Zombie Escape

Zombie Escape is a game from , originally released 31st December, 1969

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Zombie Escape Hands-On Preview

Ever wonder what you’d get if you took the hugely popular air traffic controller-themed games and sprinkled them with a little survival horror? Not sure what that’d look like? Based on our time with it, Viqua Games may have found an interesting niché to settle in with their upcoming title, Zombie Escape.

By now, everyone and their mom has probably played the multimillion-selling Flight Control. So right off the bat, getting into the flow of the game doesn’t take long.

Instead of dropping off planes on runways, the mission in Zombie Escape is to get human survivors away from hungry zombies and onto helicopters to get out of danger. Helicopters have a maximum capacity of 3-5 passengers, and the areas where the helicopters land vary. Allowing three humans to become lunch for the undead means game over. Rescuing as many people as possible is the goal, and hitting certain numbers of saved humans open up new levels and abilities.

Before you dismiss Zombie Escape as being somewhat derivative, the fact that you can fight back against the zombies changes up the dynamics. You can decimate and immobilize zombies in a variety of ways. Areas fill up with zombies quickly as your rescue totals increase and, in turn, you need to be able to create space to draw paths to safety. Dropping bombs on a cluster of zombies feels great, and as you play, new unlockable attacks and power-ups become available.

Helping Zombie Escape is its all-around commendable presentation. The game looks good and performs great, and there’s not much to critique there. Maybe the 2D sprites could be a bit bigger, but it’s understandable that the assets are rather small given the amount of activity onscreen at times.

Time will tell if Zombie Escape can bring it all together. On paper, the game has all the necessary elements to be a great game. With smooth gameplay, competent visuals, OpenFeint support, and good personality, we’re eager to see if our positive first impressions can hold up under the scrutiny of a full review. This game is dropping soon, so as always, stay glued here for the final word.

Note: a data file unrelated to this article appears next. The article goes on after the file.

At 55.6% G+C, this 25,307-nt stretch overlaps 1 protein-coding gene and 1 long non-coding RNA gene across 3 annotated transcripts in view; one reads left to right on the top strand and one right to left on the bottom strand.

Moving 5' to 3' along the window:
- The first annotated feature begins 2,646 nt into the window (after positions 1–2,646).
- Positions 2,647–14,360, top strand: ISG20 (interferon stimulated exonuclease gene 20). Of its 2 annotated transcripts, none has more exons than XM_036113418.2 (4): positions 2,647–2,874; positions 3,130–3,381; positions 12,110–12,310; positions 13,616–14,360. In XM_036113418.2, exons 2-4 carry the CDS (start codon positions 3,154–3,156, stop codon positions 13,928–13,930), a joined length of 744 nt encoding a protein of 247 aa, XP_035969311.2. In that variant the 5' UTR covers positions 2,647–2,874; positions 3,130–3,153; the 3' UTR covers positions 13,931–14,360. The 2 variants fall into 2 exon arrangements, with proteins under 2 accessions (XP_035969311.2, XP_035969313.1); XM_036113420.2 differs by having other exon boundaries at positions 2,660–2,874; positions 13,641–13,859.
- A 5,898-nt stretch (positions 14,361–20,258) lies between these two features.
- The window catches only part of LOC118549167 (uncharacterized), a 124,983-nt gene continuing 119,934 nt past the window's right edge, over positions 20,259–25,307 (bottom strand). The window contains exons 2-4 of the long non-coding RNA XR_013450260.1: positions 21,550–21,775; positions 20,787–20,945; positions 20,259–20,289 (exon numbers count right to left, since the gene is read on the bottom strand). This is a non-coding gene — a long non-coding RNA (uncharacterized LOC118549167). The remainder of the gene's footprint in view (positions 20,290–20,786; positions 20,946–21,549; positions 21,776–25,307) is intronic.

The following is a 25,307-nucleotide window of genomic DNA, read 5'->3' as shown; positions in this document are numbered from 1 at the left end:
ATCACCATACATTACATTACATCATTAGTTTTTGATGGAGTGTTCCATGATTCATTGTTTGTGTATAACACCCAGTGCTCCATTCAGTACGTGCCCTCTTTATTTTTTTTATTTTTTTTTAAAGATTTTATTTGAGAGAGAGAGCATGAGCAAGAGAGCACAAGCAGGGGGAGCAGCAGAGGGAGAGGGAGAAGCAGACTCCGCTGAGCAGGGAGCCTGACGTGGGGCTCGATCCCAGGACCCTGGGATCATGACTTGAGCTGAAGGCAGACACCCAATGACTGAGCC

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Zombie Escape Review

Zombies and path drawing are two of the most overused cliches on the App Store. But after spending some time with Zombie Escape, we think it does enough to differentiate itself from other games in those categories.

The path-drawing gameplay is best described as 33rd Division meets rotten corpses. You must escort survivors to helicopters as they run onto the screen, while avoiding the cones of visions of zombies. In order to help your cause, you have a slew of weapons that both kill and distract the mindless flesh-eaters.

Some of the items you have at your disposal include bombs, sniper rifles, and hunks of meat that draw in any nearby zombies for a set amount of time. You also have items that help the survivors, including temporary ‘safe zones’ and radios that can call down a helicopter anywhere. A good tactic is to land the helicopter on top of a group of zombies to squish them.

Try hacking this firewall.

You start every game with one of each item, but survivors can run over supply boxes to earn more. This is crucial to staying alive in later levels, making micromanaging your survivors key.

The campaign mode spans 28 levels and three different maps. As you progress, new items will be unlocked and you can upgrade them with money earned at the shop. Some levels will limit the items at your disposal.

Survival mode contains all three maps, each of which is unlocked in the campaign. However, there isn’t an upgrade system in place, so it loses a lot of the depth that makes the campaign mode so great.

Draw a path from your brain to a zombie’s mouth.

One downside is that at times the game can feel cramped, especially in later campaign levels where zombies are everywhere on the map. Considering the iPhone’s screen size, this can get a little aggravating.

Like most Chillingo-published games, Zombie Escape uses the Crystal network for achievements and leaderboards. It also has the Chillingo logo at the start, which never seems to respect the mute switch in any Chillingo game you play.

Zombie Escape offers you a lot of gameplay choices with the upgrade system, something most games in the genre don’t even attempt. If that (along with squishing zombies with a helicopter) sounds like fun to you, give Zombie Escape a try.